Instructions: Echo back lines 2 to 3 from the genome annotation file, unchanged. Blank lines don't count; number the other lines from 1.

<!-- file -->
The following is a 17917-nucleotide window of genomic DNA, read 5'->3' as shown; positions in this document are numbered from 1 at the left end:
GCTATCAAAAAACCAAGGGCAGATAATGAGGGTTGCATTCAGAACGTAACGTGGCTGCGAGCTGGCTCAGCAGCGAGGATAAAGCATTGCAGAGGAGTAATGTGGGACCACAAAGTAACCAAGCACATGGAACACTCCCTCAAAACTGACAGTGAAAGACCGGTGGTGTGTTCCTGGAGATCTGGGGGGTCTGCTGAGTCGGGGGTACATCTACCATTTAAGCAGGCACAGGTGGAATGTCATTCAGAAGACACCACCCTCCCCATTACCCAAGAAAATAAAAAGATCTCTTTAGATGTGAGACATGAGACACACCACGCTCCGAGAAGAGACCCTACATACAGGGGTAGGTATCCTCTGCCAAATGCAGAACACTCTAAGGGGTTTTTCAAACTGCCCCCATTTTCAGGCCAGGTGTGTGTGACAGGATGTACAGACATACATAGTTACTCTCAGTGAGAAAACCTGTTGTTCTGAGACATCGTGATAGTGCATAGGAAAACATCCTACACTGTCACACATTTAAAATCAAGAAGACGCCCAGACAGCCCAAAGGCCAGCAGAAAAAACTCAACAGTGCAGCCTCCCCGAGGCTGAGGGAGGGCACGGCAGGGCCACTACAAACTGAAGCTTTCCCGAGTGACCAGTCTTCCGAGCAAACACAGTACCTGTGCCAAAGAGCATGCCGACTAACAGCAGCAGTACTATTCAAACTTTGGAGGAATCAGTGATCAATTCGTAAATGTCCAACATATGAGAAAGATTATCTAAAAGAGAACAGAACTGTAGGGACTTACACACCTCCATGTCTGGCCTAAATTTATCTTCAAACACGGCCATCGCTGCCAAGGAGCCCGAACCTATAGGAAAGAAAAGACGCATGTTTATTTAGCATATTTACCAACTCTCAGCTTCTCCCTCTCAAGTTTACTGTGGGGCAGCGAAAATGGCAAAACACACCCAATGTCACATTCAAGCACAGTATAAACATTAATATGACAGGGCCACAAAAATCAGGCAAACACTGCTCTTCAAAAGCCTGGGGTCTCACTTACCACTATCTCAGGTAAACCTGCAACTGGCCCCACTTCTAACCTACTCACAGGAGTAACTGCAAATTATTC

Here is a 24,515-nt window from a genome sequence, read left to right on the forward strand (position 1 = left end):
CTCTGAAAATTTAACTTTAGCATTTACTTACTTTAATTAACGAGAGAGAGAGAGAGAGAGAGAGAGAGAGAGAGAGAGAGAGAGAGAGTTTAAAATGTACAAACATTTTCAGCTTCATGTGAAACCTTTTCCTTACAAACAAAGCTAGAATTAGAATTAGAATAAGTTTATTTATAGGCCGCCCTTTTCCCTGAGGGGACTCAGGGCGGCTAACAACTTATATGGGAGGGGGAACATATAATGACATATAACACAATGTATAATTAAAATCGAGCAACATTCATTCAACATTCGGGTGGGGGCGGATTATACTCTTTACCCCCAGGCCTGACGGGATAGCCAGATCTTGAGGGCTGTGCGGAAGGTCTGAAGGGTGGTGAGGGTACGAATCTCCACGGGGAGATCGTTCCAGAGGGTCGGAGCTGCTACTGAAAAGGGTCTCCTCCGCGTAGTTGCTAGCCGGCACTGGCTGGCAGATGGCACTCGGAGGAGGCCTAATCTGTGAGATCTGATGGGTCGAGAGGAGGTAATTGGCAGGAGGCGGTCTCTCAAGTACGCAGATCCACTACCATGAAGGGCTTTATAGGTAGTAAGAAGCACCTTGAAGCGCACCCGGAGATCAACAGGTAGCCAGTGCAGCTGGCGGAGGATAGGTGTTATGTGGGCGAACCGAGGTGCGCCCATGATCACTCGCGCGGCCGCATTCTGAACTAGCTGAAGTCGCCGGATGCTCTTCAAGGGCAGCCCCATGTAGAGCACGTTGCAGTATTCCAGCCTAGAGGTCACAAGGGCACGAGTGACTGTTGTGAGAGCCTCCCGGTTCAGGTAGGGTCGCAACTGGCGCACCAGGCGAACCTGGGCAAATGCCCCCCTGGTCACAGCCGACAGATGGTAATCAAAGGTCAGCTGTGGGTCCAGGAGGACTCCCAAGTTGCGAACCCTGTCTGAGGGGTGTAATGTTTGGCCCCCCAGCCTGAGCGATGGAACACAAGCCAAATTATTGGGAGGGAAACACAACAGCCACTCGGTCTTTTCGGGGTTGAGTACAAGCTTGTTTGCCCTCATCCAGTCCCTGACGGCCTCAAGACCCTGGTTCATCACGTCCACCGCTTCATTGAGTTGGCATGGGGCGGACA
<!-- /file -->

GCTATCAAAAAACCAAGGGCAGATAATGAGGGTTGCATTCAGAACGTAACGTGGCTGCGAGCTGGCTCAGCAGCGAGGATAAAGCATTGCAGAGGAGTAATGTGGGACCACAAAGTAACCAAGCACATGGAACACTCCCTCAAAACTGACAGTGAAAGACCGGTGGTGTGTTCCTGGAGATCTGGGGGGTCTGCTGAGTCGGGGGTACATCTACCATTTAAGCAGGCACAGGTGGAATGTCATTCAGAAGACACCACCCTCCCCATTACCCAAGAAAATAAAAAGATCTCTTTAGATGTGAGACATGAGACACACCACGCTCCGAGAAGAGACCCTACATACAGGGGTAGGTATCCTCTGCCAAATGCAGAACACTCTAAGGGGTTTTTCAAACTGCCCCCATTTTCAGGCCAGGTGTGTGTGACAGGATGTACAGACATACATAGTTACTCTCAGTGAGAAAACCTGTTGTTCTGAGACATCGTGATAGTGCATAGGAAAACATCCTACACTGTCACACATTTAAAATCAAGAAGACGCCCAGACAGCCCAAAGGCCAGCAGAAAAAACTCAACAGTGCAGCCTCCCCGAGGCTGAGGGAGGGCACGGCAGGGCCACTACAAACTGAAGCTTTCCCGAGTGACCAGTCTTCCGAGCAAACACAGTACCTGTGCCAAAGAGCATGCCGACTAACAGCAGCAGTACTATTCAAACTTTGGAGGAATCAGTGATCAATTCGTAAATGTCCAACATATGAGAAAGATTATCTAAAAGAGAACAGAACTGTAGGGACTTACACACCTCCATGTCTGGCCTAAATTTATCTTCAAACACGGCCATCGCTGCCAAGGAGCCCGAACCTATAGGAAAGAAAAGACGCATGTTTATTTAGCATATTTACCAACTCTCAGCTTCTCCCTCTCAAGTTTACTGTGGGGCAGCGAAAATGGCAAAACACACCCAATGTCACATTCAAGCACAGTATAAACATTAATATGACAGGGCCACAAAAATCAGGCAAACACTGCTCTTCAAAAGCCTGGGGTCTCACTTACCACTATCTCAGGTAAACCTGCAACTGGCCCCACTTCTAACCTACTCACAGGAGTAACTGCAAATTATTC

Here is a 24,515-nt window from a genome sequence, read left to right on the forward strand (position 1 = left end):